THE MARQUESAS
Almost 1,000 miles from Tahiti, these islands will be part of longer cruises, and are worth the voyage for their cloud-scraping mountains, remote beaches, dense forests, hidden waterfalls, mega-tikis and ancient sacred sites.


6. The array of local cruise lines is almost as dazzling.

Four cruise lines specialize in itineraries throughout The Islands of Tahiti.

Paul Gauguin Cruises, considered a Travel + Leisure “World’s Best,” features its own private  island, a magical motu off the coast of vanilla-scented Taha’a, and private white sand beach in Bora Bora.

Paul Gauguin Cruises

Beloved for its Canyon Ranch spa and Jacques Pépin-masterminded cuisine, Oceania Cruises blends the best of the Society, Tuamotu and Marquesas islands into ultra-dreamy itineraries.

Oceania Cruises

The intimate, four-masted yachts of Windstar Cruises make you feel as if you’re on a private ship — and you basically are — with fewer than 150 fellow cruise-mates onboard.

Windstar Cruises

With Polynesian staff and far-off island hopping, the Aranui cruise offers up an immersive Polynesian culture experience to travelers who’d happily trade luxury for adventure.

Aranui


7. You can still celebrate the overwater bungalow’s 50th birthday.

Even when you book a cruise to The Islands of Tahiti, there’s no need to forfeit that age-old fantasy of staying in an overwater bungalow. With most itineraries starting and ending in Papeete, you’ll have overwater bungalows close at hand that you may not realize are there, such as the ones at Le Meridien Tahiti and The Intercontinental Tahiti Resort and Spa. Book a night on either side of your cruise to have your gâteau and eat it, too.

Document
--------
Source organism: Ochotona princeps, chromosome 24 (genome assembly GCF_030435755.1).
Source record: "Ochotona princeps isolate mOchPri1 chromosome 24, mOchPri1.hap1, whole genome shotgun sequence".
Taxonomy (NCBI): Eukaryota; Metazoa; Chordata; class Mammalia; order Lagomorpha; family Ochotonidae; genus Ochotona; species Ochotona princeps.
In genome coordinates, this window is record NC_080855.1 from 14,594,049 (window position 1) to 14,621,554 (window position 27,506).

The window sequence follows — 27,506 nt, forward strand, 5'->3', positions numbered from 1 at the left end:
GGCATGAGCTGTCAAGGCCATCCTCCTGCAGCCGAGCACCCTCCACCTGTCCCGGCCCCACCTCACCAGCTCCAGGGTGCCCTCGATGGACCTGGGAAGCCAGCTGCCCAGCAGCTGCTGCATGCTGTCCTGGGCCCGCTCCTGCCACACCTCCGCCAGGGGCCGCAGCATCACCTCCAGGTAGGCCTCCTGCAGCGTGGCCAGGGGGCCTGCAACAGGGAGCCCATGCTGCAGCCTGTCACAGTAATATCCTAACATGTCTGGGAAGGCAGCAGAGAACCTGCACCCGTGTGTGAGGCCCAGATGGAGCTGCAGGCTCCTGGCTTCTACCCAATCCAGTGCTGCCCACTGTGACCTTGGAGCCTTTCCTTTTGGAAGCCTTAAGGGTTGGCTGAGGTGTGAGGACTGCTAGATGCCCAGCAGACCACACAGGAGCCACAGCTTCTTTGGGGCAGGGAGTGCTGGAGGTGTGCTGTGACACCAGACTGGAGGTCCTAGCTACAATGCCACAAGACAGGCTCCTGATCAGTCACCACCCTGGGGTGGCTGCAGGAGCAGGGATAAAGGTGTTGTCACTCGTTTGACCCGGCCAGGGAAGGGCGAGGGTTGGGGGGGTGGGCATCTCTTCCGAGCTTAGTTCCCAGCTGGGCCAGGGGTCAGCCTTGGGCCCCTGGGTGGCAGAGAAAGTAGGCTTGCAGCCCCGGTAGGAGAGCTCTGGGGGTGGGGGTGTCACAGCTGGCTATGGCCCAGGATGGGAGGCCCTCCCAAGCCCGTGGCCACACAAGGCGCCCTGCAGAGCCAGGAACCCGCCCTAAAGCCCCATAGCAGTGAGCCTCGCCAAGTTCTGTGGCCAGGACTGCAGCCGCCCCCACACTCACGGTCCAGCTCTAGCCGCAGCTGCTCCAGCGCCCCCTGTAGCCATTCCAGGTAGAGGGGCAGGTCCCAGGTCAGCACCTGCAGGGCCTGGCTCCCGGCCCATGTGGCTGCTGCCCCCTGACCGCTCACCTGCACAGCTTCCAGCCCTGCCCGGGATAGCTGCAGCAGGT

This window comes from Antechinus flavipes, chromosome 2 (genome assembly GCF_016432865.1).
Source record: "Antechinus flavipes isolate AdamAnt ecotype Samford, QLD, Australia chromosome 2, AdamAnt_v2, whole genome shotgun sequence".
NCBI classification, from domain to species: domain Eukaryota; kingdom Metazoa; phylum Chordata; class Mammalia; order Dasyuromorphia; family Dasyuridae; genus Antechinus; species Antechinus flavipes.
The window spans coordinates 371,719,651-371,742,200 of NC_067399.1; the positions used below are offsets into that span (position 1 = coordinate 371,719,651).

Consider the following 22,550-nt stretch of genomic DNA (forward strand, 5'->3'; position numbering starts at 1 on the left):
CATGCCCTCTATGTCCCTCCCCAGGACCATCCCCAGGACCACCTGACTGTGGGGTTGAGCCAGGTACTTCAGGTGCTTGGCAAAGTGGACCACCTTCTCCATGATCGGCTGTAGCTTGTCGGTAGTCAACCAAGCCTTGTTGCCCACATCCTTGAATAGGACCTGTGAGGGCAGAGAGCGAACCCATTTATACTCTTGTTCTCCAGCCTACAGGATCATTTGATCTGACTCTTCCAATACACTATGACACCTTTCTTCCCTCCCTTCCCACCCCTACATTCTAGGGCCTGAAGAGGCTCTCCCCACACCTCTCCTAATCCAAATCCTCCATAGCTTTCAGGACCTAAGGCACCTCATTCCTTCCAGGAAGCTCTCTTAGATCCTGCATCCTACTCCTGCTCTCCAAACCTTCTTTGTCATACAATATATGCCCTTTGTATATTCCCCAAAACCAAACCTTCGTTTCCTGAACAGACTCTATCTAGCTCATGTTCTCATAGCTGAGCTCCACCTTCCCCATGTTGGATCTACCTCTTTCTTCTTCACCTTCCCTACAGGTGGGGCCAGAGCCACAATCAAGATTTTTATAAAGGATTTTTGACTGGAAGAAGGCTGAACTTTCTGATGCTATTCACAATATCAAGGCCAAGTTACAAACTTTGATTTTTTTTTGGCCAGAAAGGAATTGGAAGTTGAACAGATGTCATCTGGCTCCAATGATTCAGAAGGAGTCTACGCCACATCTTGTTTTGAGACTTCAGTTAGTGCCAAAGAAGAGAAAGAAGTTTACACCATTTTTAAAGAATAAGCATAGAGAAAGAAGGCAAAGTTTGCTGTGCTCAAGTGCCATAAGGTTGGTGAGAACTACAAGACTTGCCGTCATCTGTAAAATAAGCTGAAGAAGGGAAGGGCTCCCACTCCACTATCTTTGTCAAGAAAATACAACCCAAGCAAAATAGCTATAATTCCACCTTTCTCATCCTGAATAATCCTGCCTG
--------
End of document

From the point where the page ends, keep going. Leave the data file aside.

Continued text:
Learn more about cruising in The Islands of Tahiti.


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Show 5 Comments
  • Charlie Chan

    has anyone had any experience with aranui cruises? https://www.paradises.com/destinations/pacific/tahiti/papeete/aranui-cruises/

    • Doug Foster

      Charlie, we went on the Aranui 3. It was a great trip. It is a trip you will never forget. Boat was fine, getting to the island and unloading the supplies was something else. All of the village people would come and meet the boat at the dock. They all had a big smile on their faces, mostly all the children. If you can book it I would say do it.

      Doug Foster

      • Charlie Chan

        Thanks Doug

        • Lisa Bayan

          My husband and I went a couple of years ago. Highly recommended. The ARANUI was fine. It is not a luxury liner. (We sailed previously on OCEANIA, a different also lovely experience). ARANUI is half passengership and half freighter.
          The cabin was spotless, comfortable and on the top deck with large window facing the freight deck below. Bathroom spacious with a tub. It was one of the top cabins. Personell very helpful and well trained for the job. Meals were taken in one communal seating.
          By the end of the trip I was ready to adopt the pastry chef who produced the most delicious French pastries and desserts…every day.
          We would consider going again. It is not well suited for anyone with mobility issues nor anyone expecting de luxe pampering.
          Very interesting to watch the loading and unloading of everything from the by weekly mail sacks for the islands, to bikes, machine parts, a small car, coke boxes and food crates.All done by heavily tatooed islanders. One a descendant of royalty. All what was missing was Marlon Brando in an adventure film!
          Wonderful once in a life time experience all around. Stay on Moorea at the end of the trip for a couple of nights. It is magical.
          Happy travels and best wishes from California

  • Richard Walden

    I lived in Tahiti and Tahaa for 10 months in 1975-76 and it was the most profoundly beautiful experience imaginable…island hopping by local boats…..It’s still a bargain if you can’t afford the cruise ships